g. help in drafting specific curricula and training methodologies on the efficiency and quality of justice, management skills, etc;

    h. elaborate a system for the evaluation of the training on international legal instruments;

    i. provide guidelines to legal research;

    j. help training institutions to implement the “Minimum Corpus of Council of Europe standards” and the “Concept paper on the training of judges and prosecutors on cybercrime”.

In order to fulfil its tasks, the Lisbon Network could in particular:

· analyse pertinent available information concerning the training of judges and prosecutors in the member States in order to propose solutions for the improvement of the cooperation on training methods, the development of distance learning and donation policies;

· collect necessary information on the judicial training of judges and prosecutors, their appointment, the evaluation of their carrier and how they influence the quality and efficiency of justice;

· rely on appropriate networks, in particular the CEPEJ's Network of pilot court, allowing the integration of the works and thin kings of the judicial community, to exploit innovative projects aimed at improving structural and functional features of training institutions in member States.

V. Composition

The Lisbon Network should be composed of representatives from the entities responsible for the training of judges and prosecutors from the 47 member states of the Council of Europe. Ideally the appointed persons should either have a managerial or leading position in the judicial institution or be involved in the development of curricula (for the initial and/or continuous training).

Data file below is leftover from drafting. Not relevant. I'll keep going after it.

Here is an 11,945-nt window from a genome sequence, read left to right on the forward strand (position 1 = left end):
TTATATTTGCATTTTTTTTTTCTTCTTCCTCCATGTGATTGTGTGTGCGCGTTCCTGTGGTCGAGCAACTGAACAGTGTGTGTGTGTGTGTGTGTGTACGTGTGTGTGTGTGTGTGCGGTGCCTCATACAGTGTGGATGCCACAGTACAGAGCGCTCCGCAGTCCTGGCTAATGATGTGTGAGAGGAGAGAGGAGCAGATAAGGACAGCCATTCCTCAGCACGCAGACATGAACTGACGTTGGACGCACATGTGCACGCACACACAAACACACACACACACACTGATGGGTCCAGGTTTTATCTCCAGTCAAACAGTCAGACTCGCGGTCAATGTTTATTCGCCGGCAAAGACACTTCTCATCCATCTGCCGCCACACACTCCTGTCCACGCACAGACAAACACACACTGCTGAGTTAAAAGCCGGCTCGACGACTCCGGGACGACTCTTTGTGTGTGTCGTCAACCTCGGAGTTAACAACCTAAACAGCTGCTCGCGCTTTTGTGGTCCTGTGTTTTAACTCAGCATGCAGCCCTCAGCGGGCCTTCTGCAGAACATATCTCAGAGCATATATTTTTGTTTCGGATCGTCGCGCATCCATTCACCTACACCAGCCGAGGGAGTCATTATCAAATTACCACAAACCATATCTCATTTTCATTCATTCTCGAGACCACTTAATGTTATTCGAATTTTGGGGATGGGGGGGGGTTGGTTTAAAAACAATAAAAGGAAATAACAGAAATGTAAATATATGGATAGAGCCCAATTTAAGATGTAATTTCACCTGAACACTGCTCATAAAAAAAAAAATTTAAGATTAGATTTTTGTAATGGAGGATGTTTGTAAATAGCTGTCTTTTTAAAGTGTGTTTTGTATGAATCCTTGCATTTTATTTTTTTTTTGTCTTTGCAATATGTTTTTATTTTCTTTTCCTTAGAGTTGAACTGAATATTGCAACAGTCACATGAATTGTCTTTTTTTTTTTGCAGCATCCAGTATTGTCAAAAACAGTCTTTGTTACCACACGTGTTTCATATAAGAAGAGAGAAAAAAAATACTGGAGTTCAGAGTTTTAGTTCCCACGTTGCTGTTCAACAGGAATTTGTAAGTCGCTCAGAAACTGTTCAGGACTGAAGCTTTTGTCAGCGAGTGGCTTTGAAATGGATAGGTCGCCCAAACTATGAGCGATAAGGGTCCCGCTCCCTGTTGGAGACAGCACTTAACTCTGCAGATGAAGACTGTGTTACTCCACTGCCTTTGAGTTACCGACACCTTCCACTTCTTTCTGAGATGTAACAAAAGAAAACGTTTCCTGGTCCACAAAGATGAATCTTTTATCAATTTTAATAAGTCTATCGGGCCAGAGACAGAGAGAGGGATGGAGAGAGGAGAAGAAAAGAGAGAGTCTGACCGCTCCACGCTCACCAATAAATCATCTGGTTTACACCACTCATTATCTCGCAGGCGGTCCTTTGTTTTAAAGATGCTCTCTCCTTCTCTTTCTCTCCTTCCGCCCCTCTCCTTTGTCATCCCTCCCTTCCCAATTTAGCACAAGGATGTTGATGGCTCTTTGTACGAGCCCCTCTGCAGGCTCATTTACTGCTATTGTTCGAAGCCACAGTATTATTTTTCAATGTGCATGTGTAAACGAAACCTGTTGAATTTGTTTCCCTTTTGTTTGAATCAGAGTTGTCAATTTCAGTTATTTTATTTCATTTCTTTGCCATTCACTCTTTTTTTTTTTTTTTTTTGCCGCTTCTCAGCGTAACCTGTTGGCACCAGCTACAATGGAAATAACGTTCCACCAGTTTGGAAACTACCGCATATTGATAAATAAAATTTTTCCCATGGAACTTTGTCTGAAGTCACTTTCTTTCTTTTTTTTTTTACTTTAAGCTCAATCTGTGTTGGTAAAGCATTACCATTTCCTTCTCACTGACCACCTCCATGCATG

The Lisbon Network could meet regularly, under the auspices of the CEPEJ.

The Lisbon Network could have a steering committee composed of 4 members (experts) proposed by member states and appointed by the CEPEJ Bureau for one year. The steering committee will be the body responsible to provide policy guidance to the Lisbon Network, review and approve its working programme. The steering committee may take the format of a working group, if necessary. In this case, experts with an in-depth knowledge in a certain field will be appointed.

Their travel and subsistence expenses would be borne by the budget of the Council of Europe. Other experts appointed by the member States might participate in its work, at their own expenses.

The relevant Council of Europe and European Union bodies might be represented to the Lisbon Network without the right to vote or defrayal expenses.

Other members having observer status within the CEPEJ might be invited to take part in the works of the steering committee, on a case-by-case basis, if CEPEJ Bureau considers their attendance relevant for the quality of the work.